On February 18, United States Attorney General Eric Holder voiced his support for states to halt all pending executions until the Supreme Court makes a decision in Glossip v. Gross, an Oklahoma case currently pending before the Court rising out of the botched execution of Clayton Lockett in April 2014. Although states such as Georgia and Texas have executed multiple inmates, some states have, consistent with Holder’s advice, begun to stay executions until the controversy surrounding lethal injections is resolved.
“This decision is based on a flawed system that has been proven to be an endless cycle of court proceedings as well as ineffective, unjust, and expensive.”
Pennsylvania governor Tom Wolf announced on February 13, 2015, five days before Holder voiced his support for a national moratorium on the death penalty, that Pennsylvania would halt executions until concerns about the effectiveness of capital punishment are addressed.
Wolf made clear, however, that it was not because of compassion to those on death row that he declared the moratorium.
“This moratorium is in no way an expression of sympathy for the guilty on death row, all of whom have been convicted of committing heinous crimes,” Wolf said. “This decision is based on a flawed system that has been proven to be an endless cycle of court proceedings as well as ineffective, unjust, and expensive.”
Wolf’s first step in mandating the moratorium was to grant temporary stay to the execution of Terrance Williams, who was scheduled to be executed on March 4, 2015. Wolf declared that he would grant a reprieve, not a commutation, for inmates who have upcoming execution dates. Williams was convicted of beating a man to death in 1984 when he was just eighteen years old.
Although Florida has not officially declared a moratorium on the death penalty, on the same day that Holder announced his support for the statewide halt of executions, the Florida Supreme Court stayed the execution of Jerry William Correll, who was set to die on February 20. The judges decided that they will wait for the Supreme Court to make its decision in Glossip v. Gross before allowing Correll to be put to death to avoid the potential of an unconstitutional execution. This decision was largely based on the fact that Florida uses the same three-drug cocktail that Oklahoma used, which led to Lockett’s botched executed. Correll was sentenced to death for stabbing to death his ex-wife, five-year-old daughter, and former mother-in-law in 1985.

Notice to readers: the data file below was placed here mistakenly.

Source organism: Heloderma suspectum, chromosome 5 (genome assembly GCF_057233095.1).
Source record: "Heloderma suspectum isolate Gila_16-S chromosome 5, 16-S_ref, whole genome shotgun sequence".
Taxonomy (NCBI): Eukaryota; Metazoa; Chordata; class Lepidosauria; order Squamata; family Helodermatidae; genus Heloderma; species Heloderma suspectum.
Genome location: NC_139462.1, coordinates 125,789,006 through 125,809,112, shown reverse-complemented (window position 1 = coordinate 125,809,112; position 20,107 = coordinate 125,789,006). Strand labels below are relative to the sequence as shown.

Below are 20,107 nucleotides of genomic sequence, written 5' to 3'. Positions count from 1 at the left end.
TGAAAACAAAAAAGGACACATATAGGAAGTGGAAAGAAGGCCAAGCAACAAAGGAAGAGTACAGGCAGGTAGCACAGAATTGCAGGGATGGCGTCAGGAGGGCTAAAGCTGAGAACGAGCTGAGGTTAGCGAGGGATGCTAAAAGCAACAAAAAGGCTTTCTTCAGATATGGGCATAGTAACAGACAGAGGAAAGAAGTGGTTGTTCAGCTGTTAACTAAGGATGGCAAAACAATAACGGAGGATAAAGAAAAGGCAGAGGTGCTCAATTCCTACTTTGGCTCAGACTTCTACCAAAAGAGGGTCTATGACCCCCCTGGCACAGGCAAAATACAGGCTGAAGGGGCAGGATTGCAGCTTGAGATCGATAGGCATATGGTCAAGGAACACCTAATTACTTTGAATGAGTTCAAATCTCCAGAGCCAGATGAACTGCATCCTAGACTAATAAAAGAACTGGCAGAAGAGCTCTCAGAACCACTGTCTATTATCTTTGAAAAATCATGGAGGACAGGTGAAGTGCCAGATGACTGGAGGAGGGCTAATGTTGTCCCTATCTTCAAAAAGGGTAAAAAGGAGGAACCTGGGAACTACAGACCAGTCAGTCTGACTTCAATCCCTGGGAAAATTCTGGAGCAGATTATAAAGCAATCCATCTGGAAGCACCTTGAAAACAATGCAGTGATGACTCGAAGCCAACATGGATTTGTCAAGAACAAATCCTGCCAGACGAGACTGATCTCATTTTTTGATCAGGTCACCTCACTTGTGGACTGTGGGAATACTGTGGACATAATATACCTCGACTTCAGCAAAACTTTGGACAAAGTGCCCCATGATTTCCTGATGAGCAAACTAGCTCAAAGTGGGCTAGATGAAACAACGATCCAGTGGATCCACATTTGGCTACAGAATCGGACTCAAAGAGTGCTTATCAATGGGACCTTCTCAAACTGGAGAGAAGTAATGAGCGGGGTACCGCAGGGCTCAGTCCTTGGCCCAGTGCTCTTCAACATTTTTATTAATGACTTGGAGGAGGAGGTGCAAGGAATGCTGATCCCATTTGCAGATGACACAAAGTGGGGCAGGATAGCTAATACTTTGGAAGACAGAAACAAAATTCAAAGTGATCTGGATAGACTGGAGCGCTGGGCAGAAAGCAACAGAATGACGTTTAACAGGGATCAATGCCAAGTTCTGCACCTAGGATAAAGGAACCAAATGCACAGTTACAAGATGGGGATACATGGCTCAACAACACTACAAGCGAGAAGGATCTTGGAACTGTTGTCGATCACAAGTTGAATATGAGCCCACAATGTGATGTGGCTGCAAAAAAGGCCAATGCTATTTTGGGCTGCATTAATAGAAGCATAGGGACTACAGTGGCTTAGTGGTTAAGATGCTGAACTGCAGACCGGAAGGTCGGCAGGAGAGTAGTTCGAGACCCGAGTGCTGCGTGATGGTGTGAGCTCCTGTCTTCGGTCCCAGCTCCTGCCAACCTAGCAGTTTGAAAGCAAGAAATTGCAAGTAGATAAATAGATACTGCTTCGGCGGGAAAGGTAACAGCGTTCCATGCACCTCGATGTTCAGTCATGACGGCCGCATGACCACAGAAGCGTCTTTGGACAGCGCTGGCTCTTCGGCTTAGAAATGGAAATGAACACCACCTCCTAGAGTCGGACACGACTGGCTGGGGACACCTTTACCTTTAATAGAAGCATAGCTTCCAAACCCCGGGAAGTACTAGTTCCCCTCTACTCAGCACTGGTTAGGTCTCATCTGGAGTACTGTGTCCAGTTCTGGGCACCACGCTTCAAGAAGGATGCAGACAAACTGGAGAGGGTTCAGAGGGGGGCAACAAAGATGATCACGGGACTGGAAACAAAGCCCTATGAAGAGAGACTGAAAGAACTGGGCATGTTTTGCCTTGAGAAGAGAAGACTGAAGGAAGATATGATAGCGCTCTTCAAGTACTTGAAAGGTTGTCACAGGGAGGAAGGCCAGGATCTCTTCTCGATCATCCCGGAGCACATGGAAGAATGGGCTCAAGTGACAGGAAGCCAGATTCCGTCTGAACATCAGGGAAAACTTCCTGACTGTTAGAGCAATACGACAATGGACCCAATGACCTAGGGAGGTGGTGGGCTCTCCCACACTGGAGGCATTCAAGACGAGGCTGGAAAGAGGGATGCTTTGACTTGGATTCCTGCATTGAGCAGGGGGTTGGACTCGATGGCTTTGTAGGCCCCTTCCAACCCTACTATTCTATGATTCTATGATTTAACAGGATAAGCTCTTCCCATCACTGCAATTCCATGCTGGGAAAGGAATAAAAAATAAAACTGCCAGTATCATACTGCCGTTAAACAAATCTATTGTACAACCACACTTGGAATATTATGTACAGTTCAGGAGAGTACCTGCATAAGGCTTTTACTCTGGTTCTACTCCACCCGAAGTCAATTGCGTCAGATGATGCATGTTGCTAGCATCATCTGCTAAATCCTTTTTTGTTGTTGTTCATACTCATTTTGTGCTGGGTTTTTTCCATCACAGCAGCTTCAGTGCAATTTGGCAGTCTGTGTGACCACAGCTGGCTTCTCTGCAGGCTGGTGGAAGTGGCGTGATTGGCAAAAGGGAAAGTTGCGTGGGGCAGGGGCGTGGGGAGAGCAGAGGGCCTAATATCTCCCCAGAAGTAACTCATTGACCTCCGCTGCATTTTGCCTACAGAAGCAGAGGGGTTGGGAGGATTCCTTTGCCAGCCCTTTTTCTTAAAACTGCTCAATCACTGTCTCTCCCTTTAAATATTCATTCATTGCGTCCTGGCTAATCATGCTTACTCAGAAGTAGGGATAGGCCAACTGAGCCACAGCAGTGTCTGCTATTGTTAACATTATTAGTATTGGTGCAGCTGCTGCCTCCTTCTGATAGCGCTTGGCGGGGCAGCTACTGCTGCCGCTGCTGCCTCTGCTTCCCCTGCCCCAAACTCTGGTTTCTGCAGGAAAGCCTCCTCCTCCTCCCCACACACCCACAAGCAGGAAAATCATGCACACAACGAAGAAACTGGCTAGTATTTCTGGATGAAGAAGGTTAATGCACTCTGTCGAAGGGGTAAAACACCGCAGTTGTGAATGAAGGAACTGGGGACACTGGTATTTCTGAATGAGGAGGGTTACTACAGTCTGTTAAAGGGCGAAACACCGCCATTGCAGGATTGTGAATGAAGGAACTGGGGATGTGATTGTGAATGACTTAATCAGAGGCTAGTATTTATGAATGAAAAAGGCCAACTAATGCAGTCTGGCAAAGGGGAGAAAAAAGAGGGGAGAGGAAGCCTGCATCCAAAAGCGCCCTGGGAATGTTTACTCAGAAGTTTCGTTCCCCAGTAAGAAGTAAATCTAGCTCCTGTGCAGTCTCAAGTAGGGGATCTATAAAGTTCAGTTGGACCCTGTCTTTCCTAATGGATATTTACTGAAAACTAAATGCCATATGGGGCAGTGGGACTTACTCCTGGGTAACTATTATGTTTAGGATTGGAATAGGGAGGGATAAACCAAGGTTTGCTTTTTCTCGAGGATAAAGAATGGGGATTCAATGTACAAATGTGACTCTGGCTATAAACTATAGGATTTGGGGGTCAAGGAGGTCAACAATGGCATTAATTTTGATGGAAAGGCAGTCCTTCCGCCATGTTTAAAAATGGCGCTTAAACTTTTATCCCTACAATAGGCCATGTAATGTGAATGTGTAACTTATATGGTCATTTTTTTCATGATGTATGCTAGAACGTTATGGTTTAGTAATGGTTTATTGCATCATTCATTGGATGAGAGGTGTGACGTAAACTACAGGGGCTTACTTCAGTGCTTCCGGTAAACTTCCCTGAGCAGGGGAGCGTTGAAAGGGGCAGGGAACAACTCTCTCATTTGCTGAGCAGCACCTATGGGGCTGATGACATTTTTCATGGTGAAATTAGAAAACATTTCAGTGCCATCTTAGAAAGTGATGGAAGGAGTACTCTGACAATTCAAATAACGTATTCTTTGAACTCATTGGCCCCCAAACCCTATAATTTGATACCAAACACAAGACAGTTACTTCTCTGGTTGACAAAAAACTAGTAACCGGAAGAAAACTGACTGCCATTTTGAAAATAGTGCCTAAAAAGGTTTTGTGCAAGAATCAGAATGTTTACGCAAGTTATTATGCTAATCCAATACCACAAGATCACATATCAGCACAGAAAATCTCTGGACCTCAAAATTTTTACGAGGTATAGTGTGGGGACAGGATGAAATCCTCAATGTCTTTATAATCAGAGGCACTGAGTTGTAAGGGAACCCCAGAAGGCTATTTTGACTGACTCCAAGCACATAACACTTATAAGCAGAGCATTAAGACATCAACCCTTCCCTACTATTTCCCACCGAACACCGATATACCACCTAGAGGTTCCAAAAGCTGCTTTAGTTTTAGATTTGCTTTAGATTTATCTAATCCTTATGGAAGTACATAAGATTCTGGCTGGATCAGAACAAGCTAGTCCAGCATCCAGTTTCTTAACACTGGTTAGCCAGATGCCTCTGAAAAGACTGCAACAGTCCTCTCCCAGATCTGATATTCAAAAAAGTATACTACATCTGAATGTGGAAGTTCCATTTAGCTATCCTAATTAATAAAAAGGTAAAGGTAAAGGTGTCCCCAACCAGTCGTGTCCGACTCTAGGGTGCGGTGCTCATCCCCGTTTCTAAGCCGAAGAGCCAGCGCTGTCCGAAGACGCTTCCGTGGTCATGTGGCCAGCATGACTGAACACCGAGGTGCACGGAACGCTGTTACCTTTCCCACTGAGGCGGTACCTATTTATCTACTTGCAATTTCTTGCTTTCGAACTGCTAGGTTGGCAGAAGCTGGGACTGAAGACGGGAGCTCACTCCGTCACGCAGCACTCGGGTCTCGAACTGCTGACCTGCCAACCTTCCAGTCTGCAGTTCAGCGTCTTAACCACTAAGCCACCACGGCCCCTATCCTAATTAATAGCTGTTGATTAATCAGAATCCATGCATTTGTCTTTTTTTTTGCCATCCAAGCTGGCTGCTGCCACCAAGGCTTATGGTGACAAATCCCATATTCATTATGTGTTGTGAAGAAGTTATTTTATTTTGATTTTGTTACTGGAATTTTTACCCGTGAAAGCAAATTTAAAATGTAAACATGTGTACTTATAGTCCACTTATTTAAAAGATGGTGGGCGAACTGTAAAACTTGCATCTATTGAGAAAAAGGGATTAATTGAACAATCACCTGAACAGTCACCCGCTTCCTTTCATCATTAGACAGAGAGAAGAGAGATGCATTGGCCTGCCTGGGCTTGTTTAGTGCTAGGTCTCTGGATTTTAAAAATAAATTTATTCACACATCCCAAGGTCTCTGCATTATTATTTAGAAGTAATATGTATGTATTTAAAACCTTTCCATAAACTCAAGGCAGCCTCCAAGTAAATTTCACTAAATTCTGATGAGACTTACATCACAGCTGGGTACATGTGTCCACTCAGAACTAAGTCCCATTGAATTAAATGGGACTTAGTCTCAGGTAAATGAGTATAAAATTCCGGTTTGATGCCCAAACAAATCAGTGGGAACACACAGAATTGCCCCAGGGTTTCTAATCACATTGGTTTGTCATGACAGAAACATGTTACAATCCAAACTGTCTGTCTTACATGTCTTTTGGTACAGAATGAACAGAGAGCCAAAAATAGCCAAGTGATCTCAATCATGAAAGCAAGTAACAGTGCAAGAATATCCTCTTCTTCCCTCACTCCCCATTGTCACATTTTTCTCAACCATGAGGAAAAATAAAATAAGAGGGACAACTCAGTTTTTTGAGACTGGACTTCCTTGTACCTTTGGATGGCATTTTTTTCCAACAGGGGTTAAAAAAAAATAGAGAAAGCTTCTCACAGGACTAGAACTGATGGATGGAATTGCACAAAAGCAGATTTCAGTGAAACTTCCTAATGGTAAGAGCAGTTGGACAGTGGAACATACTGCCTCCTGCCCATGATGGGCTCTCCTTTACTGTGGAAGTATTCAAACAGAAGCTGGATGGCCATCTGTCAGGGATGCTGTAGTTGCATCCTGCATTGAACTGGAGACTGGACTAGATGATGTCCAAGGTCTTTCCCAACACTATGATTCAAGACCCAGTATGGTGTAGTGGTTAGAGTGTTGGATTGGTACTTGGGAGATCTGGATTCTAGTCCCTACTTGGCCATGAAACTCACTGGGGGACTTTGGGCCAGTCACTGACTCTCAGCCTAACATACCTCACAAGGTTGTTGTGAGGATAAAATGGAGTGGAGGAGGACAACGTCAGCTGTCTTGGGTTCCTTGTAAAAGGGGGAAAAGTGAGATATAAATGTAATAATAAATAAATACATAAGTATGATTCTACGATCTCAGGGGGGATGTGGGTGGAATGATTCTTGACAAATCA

On March 3, Georgia stayed the execution of Kelly Gissendaner for the second time. This time, Gissendaner’s execution was stayed due to concerns about the drugs to be used.
Despite the controversy surrounding Wolf’s decision to declare a moratorium on the death penalty in Pennsylvania, his decision is not unique.
These decisions to stay executions have not come without opposition. On March 3, the Pennsylvania Supreme Court agreed to hear a case filed by the Philadelphia district attorney’s office challenging Wolf’s moratorium. On March 4, the day that Terrance Williams was set to be executed, opponents of Gov. Wolf’s moratorium on the death penalty gathered at the state capitol to criticize his decision.
Lawmakers have criticized how Wolf went about implementing the moratorium, stating that he should have approached the legislature to attempt to change the law, or could have filed a lawsuit in court seeking an injunction.
Despite the controversy surrounding Wolf’s decision to declare a moratorium on the death penalty in Pennsylvania, his decision is not unique. Wolf was the fourth governor to halt executions in the past four years. Governor John Kitzhaber of Oregon declared a moratorium on the death penalty in 2011, as did Governor Jay Inslee of Washington in 2014. In Colorado, Governor John Hickenlooper suspended the execution of one inmate in 2013, but questioned the death penalty as a whole and suggested that he may stay further executions.